Encounter with Web Browser ‘Hijacking’
It’s a relatively benign nuisance in comparison to other types of ‘hijackings’, so the label is perhaps a bit hyperbolic, but there is a spreading phenomenon known as a Web browser hijacking. By visiting an unscrupulous URL or clicking a hyperlink in a spam email, you can actually lose control of your web browser. Most of these attacks victimize users of Microsoft’s Internet Explorer. The attacking code exploits security holes in the browser to reset your prefered home page, add links to your Favorites list and, most dramatically, remove tabs from your IE Internet Options panel. With that last step, the attacker prevents you from resetting your browser options — a very effective technique to force a few extra page views to their site, until you reinstall your system software in desperation or discover a simpler solution.
So this actually happened to me yesterday — the hijacking attack changed my default home page to an ad supported portal page, and removed the General Tab under my IE browser’s Internet Options, thus preventing me from resetting my homepage back to the original URL (‘blank’, in my case).
After a few hours of fumbling around the Web, trying to figure out what happened to my computer and how to describe it for a search query, I converged on the following explanations:
Oddly, the best solution came not from Microsoft’s support site, but from SpywareInfo, and their amazing online forum, combined with a shareware program provocatively named HijackThis. Volunteers on the SpywareInfo forum have assisted thousands of individuals across the Internet to combat a dizzying array of Web-related programmatic attacks which fall outside the realm of ‘viruses’ per se.
Following the recommendations of SpywareInfo, I repaired my IE web browser as follows:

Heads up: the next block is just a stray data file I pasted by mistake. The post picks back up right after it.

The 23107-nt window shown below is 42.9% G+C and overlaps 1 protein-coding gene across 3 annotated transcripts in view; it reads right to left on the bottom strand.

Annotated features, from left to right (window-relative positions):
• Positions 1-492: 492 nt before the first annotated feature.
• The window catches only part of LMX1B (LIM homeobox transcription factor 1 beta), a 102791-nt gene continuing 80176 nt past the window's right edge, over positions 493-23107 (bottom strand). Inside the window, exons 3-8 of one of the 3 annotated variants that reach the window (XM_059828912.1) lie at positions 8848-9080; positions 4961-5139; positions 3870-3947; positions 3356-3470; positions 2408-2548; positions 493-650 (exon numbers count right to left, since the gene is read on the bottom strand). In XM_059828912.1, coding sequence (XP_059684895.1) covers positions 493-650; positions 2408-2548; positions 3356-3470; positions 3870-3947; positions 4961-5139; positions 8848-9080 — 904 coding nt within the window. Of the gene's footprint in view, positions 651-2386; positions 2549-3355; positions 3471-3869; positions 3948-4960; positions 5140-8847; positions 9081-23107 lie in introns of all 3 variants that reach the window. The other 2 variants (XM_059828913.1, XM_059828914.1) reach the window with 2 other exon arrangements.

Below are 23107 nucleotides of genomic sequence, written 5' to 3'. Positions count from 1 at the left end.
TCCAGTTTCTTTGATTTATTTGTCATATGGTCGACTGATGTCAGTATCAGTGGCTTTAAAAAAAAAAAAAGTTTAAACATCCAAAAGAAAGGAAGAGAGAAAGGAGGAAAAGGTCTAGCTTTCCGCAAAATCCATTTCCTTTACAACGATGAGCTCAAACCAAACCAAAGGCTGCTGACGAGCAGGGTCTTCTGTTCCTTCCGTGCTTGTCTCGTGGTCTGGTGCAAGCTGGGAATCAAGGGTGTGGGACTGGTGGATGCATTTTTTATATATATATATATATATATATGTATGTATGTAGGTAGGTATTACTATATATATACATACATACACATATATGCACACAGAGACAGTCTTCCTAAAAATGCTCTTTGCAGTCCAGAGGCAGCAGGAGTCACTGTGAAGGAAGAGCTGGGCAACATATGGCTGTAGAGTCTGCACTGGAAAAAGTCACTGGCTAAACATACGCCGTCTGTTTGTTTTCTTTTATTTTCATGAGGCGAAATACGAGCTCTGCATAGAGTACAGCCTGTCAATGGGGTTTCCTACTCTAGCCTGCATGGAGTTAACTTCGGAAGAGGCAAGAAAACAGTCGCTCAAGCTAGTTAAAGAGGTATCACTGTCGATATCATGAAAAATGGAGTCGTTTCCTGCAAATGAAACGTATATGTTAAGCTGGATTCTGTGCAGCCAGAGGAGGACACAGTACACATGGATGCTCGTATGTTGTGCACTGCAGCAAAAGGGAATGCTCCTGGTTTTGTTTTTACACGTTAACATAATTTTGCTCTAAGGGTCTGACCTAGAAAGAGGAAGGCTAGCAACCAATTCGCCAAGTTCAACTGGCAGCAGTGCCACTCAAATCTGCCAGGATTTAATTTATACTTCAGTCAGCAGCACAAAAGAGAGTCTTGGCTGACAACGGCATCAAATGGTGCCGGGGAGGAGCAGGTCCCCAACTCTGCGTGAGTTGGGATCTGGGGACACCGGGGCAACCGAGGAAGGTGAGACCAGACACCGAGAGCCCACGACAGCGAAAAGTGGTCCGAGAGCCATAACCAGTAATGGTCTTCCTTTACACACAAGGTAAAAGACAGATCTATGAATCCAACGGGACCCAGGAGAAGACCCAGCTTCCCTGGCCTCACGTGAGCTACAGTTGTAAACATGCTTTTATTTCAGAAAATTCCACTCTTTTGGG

Downloaded and ran SpyBotSearch&Destroy
 Downloaded and ran HijackThis
Following the HijackThis instructions, I saved the resulting hijackthis.log report and posted it to SpywareInfo’s online support forums for analysis by their forum monitors. These individuals inspect the log reports to identify improper Windows OS registry settings introduced by the hijacking attack. You can see the daily action at:
A forum monitor named Tony Klein responded within 30 minutes identifying the two fixes I needed to apply via the HijackThis application. After completing the fixes and rebooting, my IE browser was restored to health. I felt like I was just saved by a ‘firefighter of the Internet’.
Though I hope never to encounter this nuisance again, the experience has been enlightening.
1. The best information and support on the browser hijacking problem came from non-professional sources, lacking financial compensation perhaps, but not lacking integrity and commitment.
2. In the same sense that ‘bio-diversity’ makes ecosystems more resilient, ‘IO Diversity’ may help protect our global information systems. The ‘hijacking’ attacks referred to above target vulnerabilities in the code base of Internet Explorer. Other Web browsers with different code bases are immune to these specific attacks. Perhaps variety in the code bases of browsers and all underlying software systems may be beneficial for reasons beyond maintaining economic competition.
One Reply to “Encounter with Web Browser ‘Hijacking’”
On the notion of “IO Diversity” as a anedote to software virus attacks, a quote from:
How Mozilla’s Firefox trumps Internet Explorer.
By Paul Boutin
Posted Wednesday, June 30, 2004, at 11:03 AM PT
“Will Firefox make your computer hackproof? Even Mozilla’s spokespeople stress that no software can be guaranteed to be safe, and that Firefox’s XPInstall system could conceivably be tricked into installing a keystroke logger instead of Sun’s Java engine. But for now, there’s safety in numbers—the lack of them, that is. Internet Explorer is used by 95 percent of the world. Firefox’s fan base adds up to 2 or 3 percent at most. Which browser do you think the Russian hackers are busily trying to break into again?”